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Cardiovascular Health in Menopause: Move it or Lose It

One of my greatest nemeses when I was racing at 30 years of age was a woman in her 50’s. Although I hated losing to her, I was always inspired by her speed at her age. She motivated me to continue training hard, realizing my fastest days could be yet to come. As I now race in the “master’s” category in my 40’s, I still find myself crossing the line behind an older competitor occasionally. Research shows I should take heart and keep in step with females who continue to move their bodies beyond menopause.

Mazurek et al., (2017) studied how organized physical activity among post-menopausal women could reduce cardiovascular risk. The study included 35 sedentary women aged 64.7 ± 7.7 years who had no serious health issues. They all participated in the Active Leisure Time Programme (ALTP) 3 times per day for 40–75 minute sessions for 2 weeks, including 39 physical activities. Exercise intensity stayed within 40–60% of maximal HR, and ratings of perceived exertion (RPE) on the Borg scale stayed between 8 and 15 points. This exercise training was followed by 3 months of the Prevent Falls in the Elderly Programme (PFEP), which is a general fitness exercise program to prevent falls in the elderly. Health status was measured at baseline, 2 weeks into the program, and after 3 months. The results showed significant reductions in central obesity, which increased the exercise and aerobic capacity of the subjects and improved lipid profiles. A significant reduction also occurred in the absolute 10-year risk of death from cardiac complications. The authors concluded these exercise programs could be effective in preventing primary and secondary cardiovascular disease in the >55 years old female population.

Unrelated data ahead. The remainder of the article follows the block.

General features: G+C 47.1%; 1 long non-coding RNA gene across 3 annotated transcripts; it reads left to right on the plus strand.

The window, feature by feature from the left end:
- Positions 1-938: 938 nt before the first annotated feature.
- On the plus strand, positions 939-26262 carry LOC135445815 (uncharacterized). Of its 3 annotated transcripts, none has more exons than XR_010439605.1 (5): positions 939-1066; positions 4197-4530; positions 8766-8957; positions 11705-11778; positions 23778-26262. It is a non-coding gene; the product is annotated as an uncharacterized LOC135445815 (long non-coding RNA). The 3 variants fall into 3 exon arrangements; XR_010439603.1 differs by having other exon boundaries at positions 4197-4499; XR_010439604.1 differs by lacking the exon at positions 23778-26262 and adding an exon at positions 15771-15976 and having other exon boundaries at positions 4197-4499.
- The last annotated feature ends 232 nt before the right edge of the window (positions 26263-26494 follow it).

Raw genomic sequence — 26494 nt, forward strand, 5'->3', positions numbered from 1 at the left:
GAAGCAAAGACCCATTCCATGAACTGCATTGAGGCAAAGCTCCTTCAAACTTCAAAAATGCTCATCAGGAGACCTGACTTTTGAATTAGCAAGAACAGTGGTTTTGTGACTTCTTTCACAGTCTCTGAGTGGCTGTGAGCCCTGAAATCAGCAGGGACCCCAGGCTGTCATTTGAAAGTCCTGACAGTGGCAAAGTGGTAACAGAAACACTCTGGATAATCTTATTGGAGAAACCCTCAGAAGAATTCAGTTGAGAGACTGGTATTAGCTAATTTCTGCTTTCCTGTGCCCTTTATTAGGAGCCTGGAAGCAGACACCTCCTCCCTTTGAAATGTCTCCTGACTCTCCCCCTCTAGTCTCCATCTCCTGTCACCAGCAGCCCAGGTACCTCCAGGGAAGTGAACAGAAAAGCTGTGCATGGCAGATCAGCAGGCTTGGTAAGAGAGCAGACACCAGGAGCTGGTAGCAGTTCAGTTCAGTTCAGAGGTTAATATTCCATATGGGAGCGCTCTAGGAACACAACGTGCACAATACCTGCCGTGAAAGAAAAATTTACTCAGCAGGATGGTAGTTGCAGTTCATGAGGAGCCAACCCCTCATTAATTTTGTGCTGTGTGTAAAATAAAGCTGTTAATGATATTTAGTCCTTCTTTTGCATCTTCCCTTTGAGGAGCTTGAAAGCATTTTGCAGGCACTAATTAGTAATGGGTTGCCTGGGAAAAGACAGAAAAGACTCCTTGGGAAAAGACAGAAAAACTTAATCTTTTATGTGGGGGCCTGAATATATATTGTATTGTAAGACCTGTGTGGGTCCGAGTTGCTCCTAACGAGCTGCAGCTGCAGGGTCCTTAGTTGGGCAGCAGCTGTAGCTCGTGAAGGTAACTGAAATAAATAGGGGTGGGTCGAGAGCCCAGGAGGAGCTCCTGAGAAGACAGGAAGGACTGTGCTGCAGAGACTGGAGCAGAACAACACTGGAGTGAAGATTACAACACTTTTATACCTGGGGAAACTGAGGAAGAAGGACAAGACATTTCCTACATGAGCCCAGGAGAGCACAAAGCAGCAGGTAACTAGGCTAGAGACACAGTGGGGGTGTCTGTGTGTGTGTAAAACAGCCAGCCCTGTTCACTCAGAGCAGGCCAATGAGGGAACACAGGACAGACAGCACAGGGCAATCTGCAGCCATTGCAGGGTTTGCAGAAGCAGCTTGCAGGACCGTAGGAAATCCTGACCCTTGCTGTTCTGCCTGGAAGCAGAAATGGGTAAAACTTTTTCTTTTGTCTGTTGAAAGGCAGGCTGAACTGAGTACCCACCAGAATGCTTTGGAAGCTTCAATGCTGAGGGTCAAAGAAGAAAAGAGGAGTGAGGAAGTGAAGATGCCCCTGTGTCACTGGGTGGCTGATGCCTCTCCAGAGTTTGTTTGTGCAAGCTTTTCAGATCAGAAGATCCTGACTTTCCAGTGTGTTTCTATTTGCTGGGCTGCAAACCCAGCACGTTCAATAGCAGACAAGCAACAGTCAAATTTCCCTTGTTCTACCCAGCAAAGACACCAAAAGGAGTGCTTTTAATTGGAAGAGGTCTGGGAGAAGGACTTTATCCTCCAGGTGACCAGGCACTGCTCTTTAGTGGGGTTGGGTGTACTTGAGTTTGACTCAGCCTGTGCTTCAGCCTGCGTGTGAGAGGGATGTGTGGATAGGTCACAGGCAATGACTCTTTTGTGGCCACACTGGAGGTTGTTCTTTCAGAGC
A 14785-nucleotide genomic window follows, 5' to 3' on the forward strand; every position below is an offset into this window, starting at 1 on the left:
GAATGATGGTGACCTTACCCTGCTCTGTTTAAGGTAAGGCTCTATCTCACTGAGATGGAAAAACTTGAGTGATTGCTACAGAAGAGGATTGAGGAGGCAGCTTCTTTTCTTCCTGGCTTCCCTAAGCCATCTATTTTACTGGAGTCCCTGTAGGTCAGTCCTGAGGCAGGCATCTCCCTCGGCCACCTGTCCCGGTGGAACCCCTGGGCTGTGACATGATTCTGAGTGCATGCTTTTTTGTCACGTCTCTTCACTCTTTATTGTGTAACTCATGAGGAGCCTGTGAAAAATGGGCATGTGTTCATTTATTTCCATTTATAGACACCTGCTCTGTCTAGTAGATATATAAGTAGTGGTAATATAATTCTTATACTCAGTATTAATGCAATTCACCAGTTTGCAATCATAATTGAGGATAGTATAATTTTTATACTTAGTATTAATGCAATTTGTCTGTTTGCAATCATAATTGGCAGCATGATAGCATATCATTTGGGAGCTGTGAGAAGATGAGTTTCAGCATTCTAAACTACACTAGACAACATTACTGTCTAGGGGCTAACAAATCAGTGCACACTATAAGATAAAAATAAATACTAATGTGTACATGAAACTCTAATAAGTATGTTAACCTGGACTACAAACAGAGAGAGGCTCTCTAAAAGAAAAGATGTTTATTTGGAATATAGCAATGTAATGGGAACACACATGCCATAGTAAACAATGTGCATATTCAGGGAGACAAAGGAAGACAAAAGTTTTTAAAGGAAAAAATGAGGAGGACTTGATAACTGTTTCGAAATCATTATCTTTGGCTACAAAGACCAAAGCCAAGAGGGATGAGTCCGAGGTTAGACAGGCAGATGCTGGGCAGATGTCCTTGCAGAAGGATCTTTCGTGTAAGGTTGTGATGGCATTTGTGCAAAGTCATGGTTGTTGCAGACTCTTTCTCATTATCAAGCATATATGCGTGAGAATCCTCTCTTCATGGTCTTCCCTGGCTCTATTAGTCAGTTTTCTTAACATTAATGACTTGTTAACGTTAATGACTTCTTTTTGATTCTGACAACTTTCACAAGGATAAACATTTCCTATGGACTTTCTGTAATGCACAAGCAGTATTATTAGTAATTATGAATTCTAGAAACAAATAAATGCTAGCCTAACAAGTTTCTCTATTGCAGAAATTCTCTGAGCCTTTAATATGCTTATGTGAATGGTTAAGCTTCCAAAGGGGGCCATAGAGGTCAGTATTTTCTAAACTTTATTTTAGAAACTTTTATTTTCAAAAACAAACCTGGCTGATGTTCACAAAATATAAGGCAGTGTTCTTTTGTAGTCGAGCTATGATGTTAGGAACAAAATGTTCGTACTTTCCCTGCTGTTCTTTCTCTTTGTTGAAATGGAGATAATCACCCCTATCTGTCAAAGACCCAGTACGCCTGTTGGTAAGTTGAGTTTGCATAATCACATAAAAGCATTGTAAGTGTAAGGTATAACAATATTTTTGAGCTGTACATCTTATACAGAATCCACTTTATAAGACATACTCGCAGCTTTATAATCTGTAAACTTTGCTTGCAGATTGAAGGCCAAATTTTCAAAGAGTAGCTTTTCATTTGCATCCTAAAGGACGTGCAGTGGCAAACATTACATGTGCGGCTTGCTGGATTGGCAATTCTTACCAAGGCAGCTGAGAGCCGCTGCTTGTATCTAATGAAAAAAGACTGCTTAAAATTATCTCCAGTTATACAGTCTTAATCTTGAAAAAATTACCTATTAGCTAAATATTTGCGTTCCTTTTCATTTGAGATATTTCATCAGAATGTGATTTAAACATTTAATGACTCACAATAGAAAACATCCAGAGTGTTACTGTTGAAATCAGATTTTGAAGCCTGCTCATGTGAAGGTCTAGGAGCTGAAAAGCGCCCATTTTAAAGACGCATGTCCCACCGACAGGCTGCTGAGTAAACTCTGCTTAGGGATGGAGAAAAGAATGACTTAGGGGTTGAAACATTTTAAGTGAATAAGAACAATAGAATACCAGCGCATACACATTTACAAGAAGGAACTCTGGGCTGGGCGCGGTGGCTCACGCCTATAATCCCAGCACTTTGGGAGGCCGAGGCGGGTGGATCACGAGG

Nyberg et al., (2016) took a physiological look at exercise training on the vascular function of pre- and postmenopausal women, studying the prostanoid system. Prostanoids are vasoconstrictors, and prostacyclins are vasodilators. The loss of estrogen in menopause affects the ability of the vasodilators to function properly or even be produced, thus contributing to vascular decline. The authors checked the vasodilator response to an intra-arterial fusion of a prostacyclin analog epoprostenol as well as acetylocholine in 20 premenopausal and 16 early postmenopausal women before and after a 12-week exercise program. Pre-exercise, the postmenopausal women had a reduced vasodilator response. The women also received infusion of ketorolac (an inhibitor of cyclooxygenase) along with acetylcholine, creating a vasoconstriction effect, and the vascular response was reduced in both groups. The infusions and analyses were performed again after 12 weeks of exercise training, and the exercise training increased the vasodilator response to epoprostenol and acetylcholine in the postmenopausal group. The reduced vasodilator response to epoprostenol prior to exercise in early postmenopausal women suggests hormonal changes affect the capacity of prostacyclin signaling; however, the prostanoid balance for pre and postmenopausal women was unchanged. Ultimately, the study showed exercise training can still have a positive effect on the vascularity of newly postmenopausal women.

There are randomized controlled clinical trials and scientific evidence supporting the importance to keep moving as women (and men) age. Menopause should not be a self-proclaimed pause from activity in life. Not everyone has to become a competitive athlete to preserve cardiac and vascular integrity as we age, but we need to engage in some physical activity to keep our systems running for years to come.

Those interested in learning more about menopause rehabilitation considerations should consider attending Menopause Rehabilitation and Symptom Management.


Mazurek, K., Żmijewski, P., Kozdroń, E., Fojt, A., Czajkowska, A., Szczypiorski, P., Tomasz Mazurek, T. (2017). Cardiovascular Risk Reduction in Sedentary Postmenopausal Women During Organised Physical Activity. Kardiologia Polska. 75, 5: 476–485. http://doi:10.5603/KP.a2017.0035
Nyberg, M., Egelund, J., Mandrup, C., Nielsen, M., Mogensen, A., Stallknecht, B., Bangsbo, J., Hellsten, Y. (2016). Early Postmenopausal Phase Is Associated With Reduced Prostacyclin-Induced Vasodilation That Is Reversed by Exercise Training: The Copenhagen Women Study. Hypertension. 68:1011-1020. https://doi.org/10.1161/HYPERTENSIONAHA.116.07866

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